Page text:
Using the name "Ingrid Paulson", Anna is hired as a governess on Torsten's recommendation and goes to live at the Barring chateau. Despite her attempts to remain aloof, she finds that she likes the kindly Consul and his sweet-natured grandson, Lars-Erik. Torsten soon joins them but other guests also include Gustav the plastic surgeon who recognises "Ingrid" as Anna. Thinking that she has softened and changed her name to start a new life, Gustav does not reveal her true identity. The next day, while secretly trying to listen to a conversation between Torsten and Gustav, Anna leaves Lars-Erik too long under his sun lamp and her genuine distress at his near-injuries makes Torsten suspicious of her resolve to kill the boy. He gives her an ultimatum that Lars-Erik must die before the next night and she reluctantly agrees because she loves him.

The incident, however, causes Gustav to become suspicious of Anna, especially after seeing her talking with Torsten at the nearby falls. Anna takes Lars-Erik for an open cable car ride across the falls. Halfway across, the boy comes perilously close to falling out of the basket, but, instead of pushing him over, Anna pulls him back to safety and hugs him, overcome with remorse. Seeing Anna embrace Lars-Erik, Gustav decides that she has changed for the better.

On the Consul's birthday Anna gives him a portable chess board. A multiple sleigh ride in the snow is organised. As they set off Anna suddenly sees Lars-Erik in the same sleigh as Torsten. Panicking for the boy's safety, she gets Gustav to pursue them, confessing to the whole plot and how she now hates Torsten. When they reach the sleigh, Torsten won't stop so Anna takes out a gun and shoots him. They save Lars-Erik and Torsten's body slips into the falls.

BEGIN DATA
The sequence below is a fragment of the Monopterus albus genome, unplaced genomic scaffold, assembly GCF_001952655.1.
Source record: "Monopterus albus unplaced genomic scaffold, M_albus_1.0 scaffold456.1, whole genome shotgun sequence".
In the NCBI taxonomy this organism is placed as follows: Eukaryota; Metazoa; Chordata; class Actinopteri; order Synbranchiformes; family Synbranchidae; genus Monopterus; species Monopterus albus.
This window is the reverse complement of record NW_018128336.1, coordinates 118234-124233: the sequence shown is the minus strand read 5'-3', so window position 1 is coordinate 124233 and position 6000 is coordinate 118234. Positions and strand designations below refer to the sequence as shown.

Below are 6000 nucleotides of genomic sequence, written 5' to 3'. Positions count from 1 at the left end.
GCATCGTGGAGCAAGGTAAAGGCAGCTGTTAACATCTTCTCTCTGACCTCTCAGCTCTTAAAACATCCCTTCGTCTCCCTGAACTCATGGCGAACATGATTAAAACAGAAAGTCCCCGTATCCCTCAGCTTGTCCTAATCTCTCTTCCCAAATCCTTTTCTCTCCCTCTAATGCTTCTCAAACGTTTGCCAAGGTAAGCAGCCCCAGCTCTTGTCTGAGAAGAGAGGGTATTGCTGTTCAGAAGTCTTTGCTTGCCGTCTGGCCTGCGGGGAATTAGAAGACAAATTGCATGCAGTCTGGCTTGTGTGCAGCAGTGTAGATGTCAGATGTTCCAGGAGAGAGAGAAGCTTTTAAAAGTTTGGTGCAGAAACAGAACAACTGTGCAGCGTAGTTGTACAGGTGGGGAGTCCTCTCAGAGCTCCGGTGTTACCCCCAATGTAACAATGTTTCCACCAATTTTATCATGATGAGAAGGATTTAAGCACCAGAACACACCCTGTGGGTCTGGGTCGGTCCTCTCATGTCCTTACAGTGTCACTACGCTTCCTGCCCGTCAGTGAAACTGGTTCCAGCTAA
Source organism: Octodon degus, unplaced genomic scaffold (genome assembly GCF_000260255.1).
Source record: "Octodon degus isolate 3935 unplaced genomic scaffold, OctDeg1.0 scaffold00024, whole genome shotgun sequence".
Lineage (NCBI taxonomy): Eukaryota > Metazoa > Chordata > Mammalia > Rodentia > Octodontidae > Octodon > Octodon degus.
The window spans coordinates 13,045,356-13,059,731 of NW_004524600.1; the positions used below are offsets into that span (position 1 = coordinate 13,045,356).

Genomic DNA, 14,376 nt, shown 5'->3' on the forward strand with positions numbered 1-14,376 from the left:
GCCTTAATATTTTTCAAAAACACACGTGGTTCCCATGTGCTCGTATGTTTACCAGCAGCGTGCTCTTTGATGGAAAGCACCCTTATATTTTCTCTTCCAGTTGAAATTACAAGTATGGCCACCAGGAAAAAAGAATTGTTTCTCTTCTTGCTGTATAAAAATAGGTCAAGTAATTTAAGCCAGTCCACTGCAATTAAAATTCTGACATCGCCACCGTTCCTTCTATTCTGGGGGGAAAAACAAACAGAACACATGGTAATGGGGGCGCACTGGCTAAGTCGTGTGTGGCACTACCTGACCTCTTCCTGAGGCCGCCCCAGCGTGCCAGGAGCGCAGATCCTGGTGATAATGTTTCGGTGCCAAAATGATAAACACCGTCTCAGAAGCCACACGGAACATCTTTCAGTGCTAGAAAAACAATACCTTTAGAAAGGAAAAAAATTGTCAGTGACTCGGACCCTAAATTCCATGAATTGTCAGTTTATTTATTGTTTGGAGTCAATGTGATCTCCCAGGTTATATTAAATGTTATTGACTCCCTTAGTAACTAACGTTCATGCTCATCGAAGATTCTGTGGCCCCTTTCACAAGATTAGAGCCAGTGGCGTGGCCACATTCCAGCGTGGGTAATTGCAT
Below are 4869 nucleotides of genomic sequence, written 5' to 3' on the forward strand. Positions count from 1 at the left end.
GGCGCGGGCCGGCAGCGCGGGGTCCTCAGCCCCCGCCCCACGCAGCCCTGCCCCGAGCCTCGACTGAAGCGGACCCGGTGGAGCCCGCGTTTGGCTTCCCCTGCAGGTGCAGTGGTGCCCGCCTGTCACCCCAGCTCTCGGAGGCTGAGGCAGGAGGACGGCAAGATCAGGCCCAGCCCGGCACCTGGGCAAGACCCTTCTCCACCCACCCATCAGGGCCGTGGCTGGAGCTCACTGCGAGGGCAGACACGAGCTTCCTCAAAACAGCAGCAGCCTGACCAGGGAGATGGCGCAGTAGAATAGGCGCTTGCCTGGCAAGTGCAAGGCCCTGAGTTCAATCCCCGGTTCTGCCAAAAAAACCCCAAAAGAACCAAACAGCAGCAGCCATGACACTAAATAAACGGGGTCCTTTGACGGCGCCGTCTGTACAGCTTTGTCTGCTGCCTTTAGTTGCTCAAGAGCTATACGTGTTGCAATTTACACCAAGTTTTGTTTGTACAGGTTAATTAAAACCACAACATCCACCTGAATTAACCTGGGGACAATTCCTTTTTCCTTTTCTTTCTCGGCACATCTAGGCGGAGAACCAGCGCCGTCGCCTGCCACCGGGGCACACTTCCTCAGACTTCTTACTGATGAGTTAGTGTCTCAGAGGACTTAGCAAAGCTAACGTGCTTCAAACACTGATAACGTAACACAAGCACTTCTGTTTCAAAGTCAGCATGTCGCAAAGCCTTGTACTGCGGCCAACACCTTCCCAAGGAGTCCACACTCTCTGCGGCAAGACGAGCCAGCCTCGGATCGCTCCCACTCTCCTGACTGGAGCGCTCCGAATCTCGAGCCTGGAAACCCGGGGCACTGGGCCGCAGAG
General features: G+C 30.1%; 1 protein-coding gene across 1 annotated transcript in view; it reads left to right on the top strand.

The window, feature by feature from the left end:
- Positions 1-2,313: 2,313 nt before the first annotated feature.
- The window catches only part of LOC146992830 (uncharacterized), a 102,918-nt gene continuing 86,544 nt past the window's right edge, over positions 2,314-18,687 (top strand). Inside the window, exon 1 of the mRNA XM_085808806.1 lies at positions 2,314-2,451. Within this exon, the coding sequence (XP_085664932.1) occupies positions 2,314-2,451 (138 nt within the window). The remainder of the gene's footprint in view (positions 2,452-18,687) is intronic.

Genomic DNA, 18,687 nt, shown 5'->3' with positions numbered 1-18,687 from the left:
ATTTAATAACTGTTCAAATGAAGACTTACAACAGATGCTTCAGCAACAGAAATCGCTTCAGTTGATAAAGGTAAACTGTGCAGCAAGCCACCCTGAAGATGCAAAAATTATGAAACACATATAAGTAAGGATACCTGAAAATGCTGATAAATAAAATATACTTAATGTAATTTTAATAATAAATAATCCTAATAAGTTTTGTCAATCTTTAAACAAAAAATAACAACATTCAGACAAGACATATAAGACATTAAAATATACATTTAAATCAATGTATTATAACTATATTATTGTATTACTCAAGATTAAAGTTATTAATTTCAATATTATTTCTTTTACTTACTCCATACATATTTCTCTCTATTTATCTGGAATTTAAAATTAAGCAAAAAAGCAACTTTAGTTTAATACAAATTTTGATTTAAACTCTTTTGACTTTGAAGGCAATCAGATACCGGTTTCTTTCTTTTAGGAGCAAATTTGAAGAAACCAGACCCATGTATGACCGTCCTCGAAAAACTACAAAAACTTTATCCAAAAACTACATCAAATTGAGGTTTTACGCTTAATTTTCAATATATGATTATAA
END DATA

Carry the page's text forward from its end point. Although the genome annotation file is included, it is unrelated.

Anna stands trial for Torsten's murder, during which the whole story is made public. However, the court is not fully satisfied that she has changed her ways and that she genuinely killed her victim in order to protect another potential one. There is a possibility that she might be convicted. However, Anna suddenly reveals that she placed a letter confessing to the whole thing in the present she gave to the Consul. The Consul denies ever finding such as letter whereupon Emma Kristiansdotter, his housekeeper, reveals that she has it — having taken it away in the belief that it was part of a scheme by Anna to seduce and marry the Consul for his money.

The letter in fact reveals that Anna, torn over the past events, had decided to commit suicide and was warning the Consul of his nephew's plot to dispose of Lars-Erik. While the judges adjourn to consider their verdict, Vera tries to reconcile with her husband Gustav but he refuses due to her numerous infidelities and goes to Anna. They profess their love for each other and he proposes after which the court attendant says that the judges are ready to give their decision and suggests that Gustav might want to come along as well.

Cast

Reception

Variety observed, "Miss Crawford takes a radical step as a screen glamour girl to allow the makeup necessary for facial disfiguration in the first half...[Crawford] has a strongly dramatic and sympathetic role...which she handles in top-notch fashion."[1]

See also

References

  1. ^ Quirk, Lawrence J.. The Films of Joan Crawford. The Citadel Press, 1968.

External links